David Bowie: Change Style, Change Identity
The relationship between our style and our identity is something that fascinates me. In the foreword to Fashion and Sustainability: Design for Change, Paul Hawken writes of the deep human attachment to clothing, “…we are the only animal that changes its skin everyday.” I think about this statement a lot, as I navigate my own relationship with style and deepen my understanding of it.
A recent article in the New York Times brought this style-identity question front of mind. The piece explored David Bowie’s ability to maintain the identity of an “invisible New Yorker” by essentially manipulating his style, and our perception of it. He knew that when we thought of David Bowie, Ziggy Stardust and Aladdin Sane came to mind. Just his name calls forth images of an entertainer in full costume on whom the spotlight, even walking down the street, would undoubtedly shine. Instead, Bowie ventured out looking like a regular guy, with his regular outfits preventing us from connecting the man on the street with the legend. This disconnect, resulting from a conscious decision about the clothes he chose to wear, gave a very public man the ability to lead a fairly private life, even in the midst of millions. Change clothes, change skin.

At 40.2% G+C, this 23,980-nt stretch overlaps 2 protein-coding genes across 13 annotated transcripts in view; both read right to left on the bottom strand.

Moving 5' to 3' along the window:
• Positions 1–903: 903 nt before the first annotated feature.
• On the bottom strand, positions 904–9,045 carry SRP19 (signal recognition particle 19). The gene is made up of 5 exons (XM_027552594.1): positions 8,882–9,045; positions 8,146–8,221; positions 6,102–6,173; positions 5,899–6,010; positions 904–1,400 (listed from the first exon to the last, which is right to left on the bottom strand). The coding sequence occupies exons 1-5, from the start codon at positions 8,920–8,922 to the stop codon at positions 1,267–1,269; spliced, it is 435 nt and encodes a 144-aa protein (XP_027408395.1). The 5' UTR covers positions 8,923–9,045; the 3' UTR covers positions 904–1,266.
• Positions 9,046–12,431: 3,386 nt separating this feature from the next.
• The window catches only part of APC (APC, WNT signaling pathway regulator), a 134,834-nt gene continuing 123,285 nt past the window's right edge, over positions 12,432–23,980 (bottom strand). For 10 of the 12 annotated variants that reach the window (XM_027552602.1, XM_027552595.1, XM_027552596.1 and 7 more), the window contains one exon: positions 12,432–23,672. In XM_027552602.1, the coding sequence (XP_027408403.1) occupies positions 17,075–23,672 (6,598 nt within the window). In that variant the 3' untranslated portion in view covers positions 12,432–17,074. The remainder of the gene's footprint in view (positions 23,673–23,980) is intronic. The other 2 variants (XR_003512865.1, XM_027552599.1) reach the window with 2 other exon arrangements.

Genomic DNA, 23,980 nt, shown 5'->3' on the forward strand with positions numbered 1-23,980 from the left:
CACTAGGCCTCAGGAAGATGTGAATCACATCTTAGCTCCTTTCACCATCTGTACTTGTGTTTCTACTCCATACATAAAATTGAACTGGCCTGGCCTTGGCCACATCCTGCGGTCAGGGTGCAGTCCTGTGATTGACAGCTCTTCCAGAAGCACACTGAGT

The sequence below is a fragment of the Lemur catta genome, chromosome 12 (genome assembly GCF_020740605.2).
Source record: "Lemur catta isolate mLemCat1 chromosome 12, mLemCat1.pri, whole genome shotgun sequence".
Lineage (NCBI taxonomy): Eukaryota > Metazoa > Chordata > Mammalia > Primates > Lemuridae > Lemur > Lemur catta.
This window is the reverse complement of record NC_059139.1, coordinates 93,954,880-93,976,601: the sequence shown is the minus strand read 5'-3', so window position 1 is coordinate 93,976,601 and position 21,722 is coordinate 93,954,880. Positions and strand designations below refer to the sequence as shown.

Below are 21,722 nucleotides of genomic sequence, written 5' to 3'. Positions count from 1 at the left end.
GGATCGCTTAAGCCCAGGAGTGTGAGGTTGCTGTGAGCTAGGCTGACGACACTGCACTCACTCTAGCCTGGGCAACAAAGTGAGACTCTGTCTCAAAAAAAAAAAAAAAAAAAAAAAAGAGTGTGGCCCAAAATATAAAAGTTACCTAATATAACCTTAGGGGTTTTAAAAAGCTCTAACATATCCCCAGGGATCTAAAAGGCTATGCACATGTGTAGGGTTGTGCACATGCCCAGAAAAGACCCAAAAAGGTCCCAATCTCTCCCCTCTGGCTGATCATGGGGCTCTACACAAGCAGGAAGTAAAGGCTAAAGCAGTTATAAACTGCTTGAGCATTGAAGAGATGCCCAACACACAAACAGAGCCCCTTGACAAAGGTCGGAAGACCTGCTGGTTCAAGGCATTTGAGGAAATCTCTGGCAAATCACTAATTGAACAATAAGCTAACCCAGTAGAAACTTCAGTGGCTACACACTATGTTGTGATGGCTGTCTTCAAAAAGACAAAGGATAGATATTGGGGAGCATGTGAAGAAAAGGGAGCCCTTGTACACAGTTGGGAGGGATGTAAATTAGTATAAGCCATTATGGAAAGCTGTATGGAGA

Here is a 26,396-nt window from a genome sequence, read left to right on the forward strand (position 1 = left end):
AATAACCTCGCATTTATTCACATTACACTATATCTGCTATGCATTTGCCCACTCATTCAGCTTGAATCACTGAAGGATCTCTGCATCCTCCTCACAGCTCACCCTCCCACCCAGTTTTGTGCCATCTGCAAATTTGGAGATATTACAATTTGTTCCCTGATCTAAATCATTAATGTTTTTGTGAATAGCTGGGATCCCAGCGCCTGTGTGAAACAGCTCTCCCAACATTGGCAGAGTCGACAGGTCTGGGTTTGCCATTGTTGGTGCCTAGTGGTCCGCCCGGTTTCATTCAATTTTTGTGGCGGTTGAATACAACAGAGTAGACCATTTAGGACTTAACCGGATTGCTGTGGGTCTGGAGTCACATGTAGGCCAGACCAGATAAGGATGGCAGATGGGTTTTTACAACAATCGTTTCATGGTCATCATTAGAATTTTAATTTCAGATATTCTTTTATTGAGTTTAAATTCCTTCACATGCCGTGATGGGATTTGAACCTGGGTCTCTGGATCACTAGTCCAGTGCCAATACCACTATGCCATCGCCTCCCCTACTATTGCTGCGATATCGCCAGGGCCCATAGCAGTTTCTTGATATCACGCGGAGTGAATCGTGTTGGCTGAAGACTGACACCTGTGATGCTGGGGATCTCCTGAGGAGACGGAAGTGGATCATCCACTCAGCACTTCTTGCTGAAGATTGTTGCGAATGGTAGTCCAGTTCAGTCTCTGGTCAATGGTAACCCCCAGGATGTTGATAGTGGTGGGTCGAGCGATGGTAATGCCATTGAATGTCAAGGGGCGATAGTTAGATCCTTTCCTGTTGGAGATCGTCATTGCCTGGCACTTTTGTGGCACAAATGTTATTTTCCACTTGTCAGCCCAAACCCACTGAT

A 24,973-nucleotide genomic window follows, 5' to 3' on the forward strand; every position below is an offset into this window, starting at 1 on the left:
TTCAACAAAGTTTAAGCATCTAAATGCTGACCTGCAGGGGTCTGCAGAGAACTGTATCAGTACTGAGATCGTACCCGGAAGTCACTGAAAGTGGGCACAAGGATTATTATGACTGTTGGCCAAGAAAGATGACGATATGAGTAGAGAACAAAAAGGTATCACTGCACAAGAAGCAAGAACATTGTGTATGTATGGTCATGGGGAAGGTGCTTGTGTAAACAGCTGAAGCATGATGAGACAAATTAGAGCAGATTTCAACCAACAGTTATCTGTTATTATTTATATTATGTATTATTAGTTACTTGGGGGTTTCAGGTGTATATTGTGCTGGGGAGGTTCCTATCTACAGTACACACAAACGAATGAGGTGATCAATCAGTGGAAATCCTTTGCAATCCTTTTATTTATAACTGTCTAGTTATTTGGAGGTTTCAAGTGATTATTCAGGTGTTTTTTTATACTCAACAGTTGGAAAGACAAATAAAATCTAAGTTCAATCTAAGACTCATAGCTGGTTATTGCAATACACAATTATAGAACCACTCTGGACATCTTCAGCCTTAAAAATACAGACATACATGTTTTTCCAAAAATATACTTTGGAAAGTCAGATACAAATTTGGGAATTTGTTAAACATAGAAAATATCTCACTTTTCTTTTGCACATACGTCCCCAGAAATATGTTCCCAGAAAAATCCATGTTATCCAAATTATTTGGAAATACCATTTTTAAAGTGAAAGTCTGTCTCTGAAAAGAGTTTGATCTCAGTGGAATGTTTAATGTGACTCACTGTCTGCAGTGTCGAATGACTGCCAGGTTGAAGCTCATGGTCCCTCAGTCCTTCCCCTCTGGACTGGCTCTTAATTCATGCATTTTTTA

It’s true that Bowie is in a class of his own when it comes to using style to reinvent oneself and to give birth to unimaginably creative new identities. But do we all possess the same ability?
Of course we do.
At any given time, our human organism represents the sum of many different identities. We carry around traces of ourselves from different stages of our life. We may rebel against what we believed in earlier stages, or we may embrace it more wholeheartedly. We grow up, take on new responsibilities, and establish a certain way of interacting with the world around us. We wish to be a particular way in the future. Along the way, we morph, we transform, and hopefully, we inch closer to whole. Throughout this journey, there are very few things we do every single day, and getting dressed is one of them. Each day that we dress this complicated amalgam of our self, with the bits and pieces of our past, present, and future all in some form alive, we access a gateway to self-discovery. So, while we don’t have to assume an alter ego, and we don’t need to be avant-garde rock stars (although that can’t hurt), we do require consciousness to help us become aware about how and why we use our clothes along the path to finding ourselves.
What do you think? When we pick a piece of clothing from our closet, are we changing our skin? Trying our hand at a new identity? Or are we just pulling something clean that won’t make us freeze in the three minutes we have to get ready before we're late?